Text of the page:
A Series of Mistakes
How the Padres screwed up to take Bush
CHICAGO—A week before the 2004 draft, the Padres had settled on Stephen Drew as the No. 1 pick. Then general manager Kevin Towers had a fateful conversation with owner John Moores.
Moores wondered what Drew would cost, and Towers estimated a $7 million big league contract. Moores asked if Drew was worth it, and Towers said no. But that would have been a sound investment in a shortstop who would be an everyday player in the majors within two years.
That was Mistake No. 1, and the Padres' decision-making began spiraling deeper into doom. Moores and Towers decided San Diego would be better off taking a lesser player for less money and spending the savings elsewhere. That was Mistake No. 2.
Because the Padres didn't have a second-round pick, they had decided to save time and cash by not bearing down on players who figured to go well before their third-rounder. After also ruling out college pitchers Jeff Niemann and Jered Weaver as too expensive, San Diego wasn't going to have as much information as it would want on any other candidate. That was Mistake No. 3.
When local high school shortstop Matt Bush called area scout Tim McWilliam to express his desire to play for San Diego, the Padres sent a contingent to watch him in a playoff game. A better alternative would have been mobilizing scouts to get another look at players all over the country that they hadn't seriously considered yet. That was Mistake No. 4.
While Bush was a first-round talent with a big league arm and defensive skills, several clubs had concerns about his size (5-foot-10, 170 pounds) and had trouble projecting him as more than a bottom-of-the-order bat. But San Diego decided it liked Bush, not to mention the savings. That was Mistake No. 5.
The Padres hammered out a $3.15 million bonus with Bush the day before the draft and didn't spend much time vetting his makeup, which concerned several teams. That was Mistake No. 6.
Before playing in his first pro game, Bush and his friends trashed a suite at Petco Park, and he was arrested after fighting with a bouncer at an Arizona nightclub. El Cajon, Calif., police are investigating Bush's role in an alleged assault of two high school athletes in early February, prompting the Padres to dump him on the Blue Jays for a player to be named.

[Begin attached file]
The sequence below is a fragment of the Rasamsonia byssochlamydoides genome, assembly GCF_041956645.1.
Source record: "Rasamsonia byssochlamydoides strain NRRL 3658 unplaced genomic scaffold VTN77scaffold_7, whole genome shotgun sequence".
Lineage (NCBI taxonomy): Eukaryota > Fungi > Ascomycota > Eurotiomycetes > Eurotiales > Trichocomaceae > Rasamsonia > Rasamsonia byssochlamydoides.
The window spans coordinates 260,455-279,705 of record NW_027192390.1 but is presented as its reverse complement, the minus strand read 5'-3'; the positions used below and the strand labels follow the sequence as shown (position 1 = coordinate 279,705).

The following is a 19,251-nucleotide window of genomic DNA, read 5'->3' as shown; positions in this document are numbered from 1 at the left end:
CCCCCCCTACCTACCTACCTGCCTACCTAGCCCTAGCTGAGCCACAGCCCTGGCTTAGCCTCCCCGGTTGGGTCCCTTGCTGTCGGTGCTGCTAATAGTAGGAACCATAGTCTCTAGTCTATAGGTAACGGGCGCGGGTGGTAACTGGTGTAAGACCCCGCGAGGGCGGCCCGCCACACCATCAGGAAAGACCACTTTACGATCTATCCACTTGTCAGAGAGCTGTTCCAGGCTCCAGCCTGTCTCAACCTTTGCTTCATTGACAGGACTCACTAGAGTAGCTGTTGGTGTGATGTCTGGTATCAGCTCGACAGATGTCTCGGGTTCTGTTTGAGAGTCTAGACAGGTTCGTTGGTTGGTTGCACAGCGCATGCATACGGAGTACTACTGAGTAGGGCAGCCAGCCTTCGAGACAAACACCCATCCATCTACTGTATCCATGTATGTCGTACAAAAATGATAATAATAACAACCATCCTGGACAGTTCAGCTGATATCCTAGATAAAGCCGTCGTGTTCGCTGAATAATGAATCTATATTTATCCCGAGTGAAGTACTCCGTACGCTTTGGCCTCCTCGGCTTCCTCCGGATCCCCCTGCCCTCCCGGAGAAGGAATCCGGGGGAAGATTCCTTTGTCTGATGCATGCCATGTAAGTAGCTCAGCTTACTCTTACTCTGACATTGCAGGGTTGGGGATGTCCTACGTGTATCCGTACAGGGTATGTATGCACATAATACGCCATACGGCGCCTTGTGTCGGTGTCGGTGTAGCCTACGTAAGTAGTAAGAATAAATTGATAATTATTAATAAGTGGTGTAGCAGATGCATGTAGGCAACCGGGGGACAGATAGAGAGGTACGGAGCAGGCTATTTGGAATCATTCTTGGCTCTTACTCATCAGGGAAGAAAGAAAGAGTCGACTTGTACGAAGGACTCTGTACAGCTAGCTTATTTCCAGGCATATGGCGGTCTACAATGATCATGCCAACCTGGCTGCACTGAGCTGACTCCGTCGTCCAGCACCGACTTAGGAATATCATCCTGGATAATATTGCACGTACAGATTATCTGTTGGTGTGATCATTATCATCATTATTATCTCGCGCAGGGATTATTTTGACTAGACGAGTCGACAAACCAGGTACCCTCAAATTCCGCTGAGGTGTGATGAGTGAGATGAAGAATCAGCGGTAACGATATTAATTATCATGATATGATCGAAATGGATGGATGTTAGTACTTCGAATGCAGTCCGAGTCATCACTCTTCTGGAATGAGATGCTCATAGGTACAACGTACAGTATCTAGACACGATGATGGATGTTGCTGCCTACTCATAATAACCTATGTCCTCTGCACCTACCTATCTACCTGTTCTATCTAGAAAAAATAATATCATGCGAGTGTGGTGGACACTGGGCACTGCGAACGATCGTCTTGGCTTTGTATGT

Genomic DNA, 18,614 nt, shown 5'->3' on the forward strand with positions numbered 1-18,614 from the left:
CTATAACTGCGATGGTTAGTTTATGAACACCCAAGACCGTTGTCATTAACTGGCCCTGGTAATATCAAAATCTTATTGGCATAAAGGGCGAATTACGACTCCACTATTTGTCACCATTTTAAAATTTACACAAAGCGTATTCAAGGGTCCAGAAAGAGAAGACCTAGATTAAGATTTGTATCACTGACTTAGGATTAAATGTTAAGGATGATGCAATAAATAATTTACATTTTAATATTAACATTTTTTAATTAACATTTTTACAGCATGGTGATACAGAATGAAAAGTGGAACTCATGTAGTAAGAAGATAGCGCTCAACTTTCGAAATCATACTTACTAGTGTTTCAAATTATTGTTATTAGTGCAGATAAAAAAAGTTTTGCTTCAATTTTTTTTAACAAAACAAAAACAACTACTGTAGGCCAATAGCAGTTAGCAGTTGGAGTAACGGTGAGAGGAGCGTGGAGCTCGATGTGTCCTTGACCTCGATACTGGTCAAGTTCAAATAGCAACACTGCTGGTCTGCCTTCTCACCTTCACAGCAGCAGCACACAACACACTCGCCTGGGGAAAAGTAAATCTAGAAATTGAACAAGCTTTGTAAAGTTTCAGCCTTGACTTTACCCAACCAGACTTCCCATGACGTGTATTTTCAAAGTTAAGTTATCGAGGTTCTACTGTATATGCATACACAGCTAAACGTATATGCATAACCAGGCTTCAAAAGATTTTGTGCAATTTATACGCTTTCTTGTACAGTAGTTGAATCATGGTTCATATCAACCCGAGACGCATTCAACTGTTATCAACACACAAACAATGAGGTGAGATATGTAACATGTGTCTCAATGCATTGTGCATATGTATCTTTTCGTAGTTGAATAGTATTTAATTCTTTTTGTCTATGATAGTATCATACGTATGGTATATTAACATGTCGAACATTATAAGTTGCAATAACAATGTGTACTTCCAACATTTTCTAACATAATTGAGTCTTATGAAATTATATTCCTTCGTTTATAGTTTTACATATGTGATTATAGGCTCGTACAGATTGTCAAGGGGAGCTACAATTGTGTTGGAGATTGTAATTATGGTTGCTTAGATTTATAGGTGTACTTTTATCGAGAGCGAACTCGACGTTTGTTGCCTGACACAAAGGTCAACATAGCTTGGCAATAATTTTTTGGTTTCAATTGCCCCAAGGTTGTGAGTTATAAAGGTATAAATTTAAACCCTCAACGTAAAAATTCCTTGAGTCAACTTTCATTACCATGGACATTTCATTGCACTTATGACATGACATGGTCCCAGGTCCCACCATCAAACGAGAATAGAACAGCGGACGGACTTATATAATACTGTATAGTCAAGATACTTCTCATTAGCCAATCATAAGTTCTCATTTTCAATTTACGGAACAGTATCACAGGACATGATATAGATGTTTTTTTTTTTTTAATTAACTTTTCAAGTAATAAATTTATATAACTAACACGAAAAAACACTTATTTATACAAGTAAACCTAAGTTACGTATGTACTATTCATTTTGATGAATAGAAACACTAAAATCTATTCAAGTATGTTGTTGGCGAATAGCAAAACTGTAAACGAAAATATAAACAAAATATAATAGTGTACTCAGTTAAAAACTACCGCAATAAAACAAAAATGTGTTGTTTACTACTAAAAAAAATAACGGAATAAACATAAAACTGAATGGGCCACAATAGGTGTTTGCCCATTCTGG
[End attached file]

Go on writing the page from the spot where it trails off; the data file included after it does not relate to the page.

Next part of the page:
In between his run-ins with the law, Bush hit .219/.294/.276 and made 76 errors in 204 games. He showed a mid-90s fastball after moving to the mound in June 2007, but he blew out his elbow two months later.
Barring a reversal of fortune, the worst process in the history of making No. 1 picks will have resulted in the worst No. 1 choice ever.
Some Busts Weren't Mistakes
Only two of baseball's 44 No. 1 picks have concluded their careers without appearing in the majors: Steve Chilcott (Mets, 1966) and Brien Taylor (Yankees, 1991). Both of those teams made sound decisions at the time.
Chilcott was a power-hitting high school catcher from California, and the Mets passed on Reggie Jackson, who went No. 2 to the Athletics. Jackson has blamed racism for New York's decision, but the truth is that clubs were split on who was better and the Mets took Chilcott because of his positional value. He was hitting for power and average as an 18-year-old in high Class A in 1967 when he hurt his shoulder, the first in a series of injuries that drove him out of baseball by 1972.
Taylor had as electric an arm as scouts have seen on a high school lefthander, and he was on course when he excelled in Double-A in his second full season. Then he wrecked his shoulder in an offseason fight and never was the same pitcher again.
San Diego isn't the only team bitten by faulty decision-making on a No. 1 choice, however. Of the top picks who had major league careers, the two worst belong to Al Chambers (Mariners, 1979) and Bryan Bullington (Pirates, 2002).
In 1978, Seattle budgeted $50,000 for sixth overall pick Tito Nanni but had to spend $100,000 to land him. To avoid repeating that, Seattle signed Al Chambers for $60,000 the day before the 1979 draft. Chambers wasn't one of the draft's elite talents, and he never fulfilled Seattle's prodigious power projections, hitting .208 with two homers in 57 big league games.
The Pirates' scouting department wanted B.J. Upton, the consensus No. 1 prospect, with the top choice in 2002. But owner Kevin McClatchy insisted on a college player who could advance quickly, and GM Dave Littlefield agreed, taking Bryan Bullington. Upton raced to the big leagues by 2004, while Bullington was scuffling in Double-A. His stuff has declined since he tore his labrum, and he's with his third organization (the Jays) looking for his first big league win.